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VALLEY / VENTURA COUNTY SPORTS

On The Rise

Matias Gil of Argentina Overcomes Loneliness and a Faulty Short Game to Flourish at College of the Canyons

May 05, 2000|FERNANDO DOMINGUEZ | TIMES STAFF WRITER

VALENCIA — Matias Gil sprung from the hotel bed, showered and dressed quickly, and waited for the rest of the College of the Canyons men's golf team to awake.

He waited . . . and waited . . . and waited.

For two hours Monday morning, the day of the Southern California regional at Rio Bravo Country Club in Bakersfield, Gil was all dressed up with no place to go.

"The alarm clock was two hours ahead of time," Gil said. "I got up at 4 thinking it was 6. I couldn't go back to sleep."

The mix-up hampered Gil in the regional. The normally steady redshirt freshman from Argentina, among the team's top three players, shot 174 (88-86) and his score was not included in the team total.

Canyons finished at 751 and placed second behind defending state champion Long Beach City's 749. The Cougars led Long Beach after the morning round, 374-375.

Gil, a self-described perfectionist, is practicing even harder this week for the eight-team state championships Monday at Glendora Country Club.

"He has unbelievable natural ability," Coach Gary Peterson said of Gil. "But at times, he's so focused that I think he overloads."

Gil, 6 feet 3 and 170 pounds, arrived at Canyons two years ago with a swing capable of launching a ball 290 yards, but with a mediocre short game. That aspect, Peterson said, has improved considerably.

The best round for Gil was a 71 in a Western State Conference match March 6 at Rio Bravo, helping the Cougars (79-3) on the way to a 59-1 conference record.

"I've played pretty well," said Gil, who was selected All-WSC. "For the first time in my life, I've practiced every day."

Gil, 21, took up golf as a youngster in his native Buenos Aires. His parents and two older brothers played and Gil liked the game from the start. He participated in amateur tournaments and became serious about golf.

While in high school in Buenos Aires, a relative in Los Angeles told Gil about Canyons' top-notch program. After talking to Peterson, Gil left home to join the Cougars. He sat out last season before making the roster this year.

"He was like a newly discovered diamond that's not quite polished," Peterson said. "He has done a lot of the polishing himself."

Gil also did a lot of soul searching. He was miserable away from family, friends, his girlfriend and his beloved River Plate, the storied soccer club whose heated games against archrival Boca Juniors are legendary.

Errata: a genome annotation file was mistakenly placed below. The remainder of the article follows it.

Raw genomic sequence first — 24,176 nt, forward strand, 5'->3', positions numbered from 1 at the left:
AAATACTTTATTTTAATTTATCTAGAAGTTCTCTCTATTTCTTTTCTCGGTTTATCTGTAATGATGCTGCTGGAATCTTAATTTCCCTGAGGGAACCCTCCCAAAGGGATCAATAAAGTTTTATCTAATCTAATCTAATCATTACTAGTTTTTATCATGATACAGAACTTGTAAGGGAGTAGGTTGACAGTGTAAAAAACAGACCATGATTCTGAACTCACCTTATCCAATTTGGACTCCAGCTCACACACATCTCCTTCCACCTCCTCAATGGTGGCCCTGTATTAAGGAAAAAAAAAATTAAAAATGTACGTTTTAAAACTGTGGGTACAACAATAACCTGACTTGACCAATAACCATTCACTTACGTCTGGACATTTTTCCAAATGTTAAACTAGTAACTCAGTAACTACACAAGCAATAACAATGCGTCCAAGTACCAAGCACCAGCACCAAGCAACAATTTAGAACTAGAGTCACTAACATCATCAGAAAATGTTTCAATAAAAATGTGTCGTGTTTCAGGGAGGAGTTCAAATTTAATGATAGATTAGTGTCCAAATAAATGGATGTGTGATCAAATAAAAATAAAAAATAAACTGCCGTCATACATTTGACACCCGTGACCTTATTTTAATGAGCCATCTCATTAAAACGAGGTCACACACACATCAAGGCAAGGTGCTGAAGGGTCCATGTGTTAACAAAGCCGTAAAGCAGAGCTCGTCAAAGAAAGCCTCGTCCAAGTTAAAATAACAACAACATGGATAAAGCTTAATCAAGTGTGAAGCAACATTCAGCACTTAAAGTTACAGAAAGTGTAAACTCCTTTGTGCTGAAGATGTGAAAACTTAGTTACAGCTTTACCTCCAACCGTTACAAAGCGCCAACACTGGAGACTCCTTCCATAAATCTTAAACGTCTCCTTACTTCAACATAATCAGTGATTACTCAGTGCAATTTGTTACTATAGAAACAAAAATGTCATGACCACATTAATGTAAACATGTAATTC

He found refuge in golf and the Internet.

"Thanks to e-mail, I was in regular contact with everyone," Gil said. "I got a lot of moral support from them, which was very important. . . . I get an e-mail every day from my dad."

His schoolwork, new friends and golf eased Gil's loneliness. He lives in Granada Hills with teammate Mike Scott and his family, an arrangement enjoyed by everyone.

"He's a really good guy and a lot of fun," Scott said. "He gets along pretty well with my friends and blends in pretty well."

Gil wants Scott to blend with his friends and is trying to talk him into visiting Argentina in the summer, which is winter in the Southern Hemisphere. Gil wants to show Scott his favorite hangouts, including the New York City, among the city's most popular nightclubs.

"I miss the clubs," Gil said. "I like to dance and have a good time."

When Gil returns to the United States in the fall, it probably will be to another school. He hopes to line up a scholarship to a four-year school to play golf and study marketing, with his sights on becoming an accountant, like his father. His mother is a dentist.

And he wouldn't mind a chance at pro golf, but he's not banking on it.

"I'm not satisfied with what I have accomplished in golf," Gil said. "I want to go a lot farther. But if golf is not what I end up doing for a living, I'll have a university degree and golf will be secondary in my life."

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